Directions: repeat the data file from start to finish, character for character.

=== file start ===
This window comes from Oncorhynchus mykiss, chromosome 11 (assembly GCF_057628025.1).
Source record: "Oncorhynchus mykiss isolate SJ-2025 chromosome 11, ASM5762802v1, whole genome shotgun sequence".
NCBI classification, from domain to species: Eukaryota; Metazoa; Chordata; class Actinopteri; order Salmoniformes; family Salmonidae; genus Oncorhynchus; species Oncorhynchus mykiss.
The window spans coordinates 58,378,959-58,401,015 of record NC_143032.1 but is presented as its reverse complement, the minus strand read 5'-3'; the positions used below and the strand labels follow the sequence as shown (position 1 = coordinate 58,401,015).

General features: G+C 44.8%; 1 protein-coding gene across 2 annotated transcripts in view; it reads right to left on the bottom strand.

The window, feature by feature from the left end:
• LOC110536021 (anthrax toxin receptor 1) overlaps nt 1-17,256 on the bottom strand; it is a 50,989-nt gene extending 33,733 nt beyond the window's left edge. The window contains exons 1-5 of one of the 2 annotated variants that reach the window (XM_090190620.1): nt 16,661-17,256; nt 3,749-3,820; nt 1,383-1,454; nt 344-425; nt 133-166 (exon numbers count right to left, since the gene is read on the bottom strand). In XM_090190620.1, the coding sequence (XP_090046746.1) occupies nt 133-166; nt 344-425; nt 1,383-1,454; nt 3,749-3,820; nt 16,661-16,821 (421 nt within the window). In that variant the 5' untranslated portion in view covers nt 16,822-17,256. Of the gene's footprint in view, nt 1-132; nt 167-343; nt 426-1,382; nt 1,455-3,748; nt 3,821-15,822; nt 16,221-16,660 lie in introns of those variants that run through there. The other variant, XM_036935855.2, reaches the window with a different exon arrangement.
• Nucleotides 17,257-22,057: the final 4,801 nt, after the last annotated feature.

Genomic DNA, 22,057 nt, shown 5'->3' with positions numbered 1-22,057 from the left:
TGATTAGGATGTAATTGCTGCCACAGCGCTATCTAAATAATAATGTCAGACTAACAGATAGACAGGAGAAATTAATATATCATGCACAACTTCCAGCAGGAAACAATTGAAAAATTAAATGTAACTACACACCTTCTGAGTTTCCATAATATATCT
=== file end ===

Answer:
This window comes from Oncorhynchus mykiss, chromosome 11 (assembly GCF_057628025.1).
Source record: "Oncorhynchus mykiss isolate SJ-2025 chromosome 11, ASM5762802v1, whole genome shotgun sequence".
NCBI classification, from domain to species: Eukaryota; Metazoa; Chordata; class Actinopteri; order Salmoniformes; family Salmonidae; genus Oncorhynchus; species Oncorhynchus mykiss.
The window spans coordinates 58,378,959-58,401,015 of record NC_143032.1 but is presented as its reverse complement, the minus strand read 5'-3'; the positions used below and the strand labels follow the sequence as shown (position 1 = coordinate 58,401,015).

General features: G+C 44.8%; 1 protein-coding gene across 2 annotated transcripts in view; it reads right to left on the bottom strand.

The window, feature by feature from the left end:
• LOC110536021 (anthrax toxin receptor 1) overlaps nt 1-17,256 on the bottom strand; it is a 50,989-nt gene extending 33,733 nt beyond the window's left edge. The window contains exons 1-5 of one of the 2 annotated variants that reach the window (XM_090190620.1): nt 16,661-17,256; nt 3,749-3,820; nt 1,383-1,454; nt 344-425; nt 133-166 (exon numbers count right to left, since the gene is read on the bottom strand). In XM_090190620.1, the coding sequence (XP_090046746.1) occupies nt 133-166; nt 344-425; nt 1,383-1,454; nt 3,749-3,820; nt 16,661-16,821 (421 nt within the window). In that variant the 5' untranslated portion in view covers nt 16,822-17,256. Of the gene's footprint in view, nt 1-132; nt 167-343; nt 426-1,382; nt 1,455-3,748; nt 3,821-15,822; nt 16,221-16,660 lie in introns of those variants that run through there. The other variant, XM_036935855.2, reaches the window with a different exon arrangement.
• Nucleotides 17,257-22,057: the final 4,801 nt, after the last annotated feature.

Genomic DNA, 22,057 nt, shown 5'->3' with positions numbered 1-22,057 from the left:
TGATTAGGATGTAATTGCTGCCACAGCGCTATCTAAATAATAATGTCAGACTAACAGATAGACAGGAGAAATTAATATATCATGCACAACTTCCAGCAGGAAACAATTGAAAAATTAAATGTAACTACACACCTTCTGAGTTTCCATAATATATCT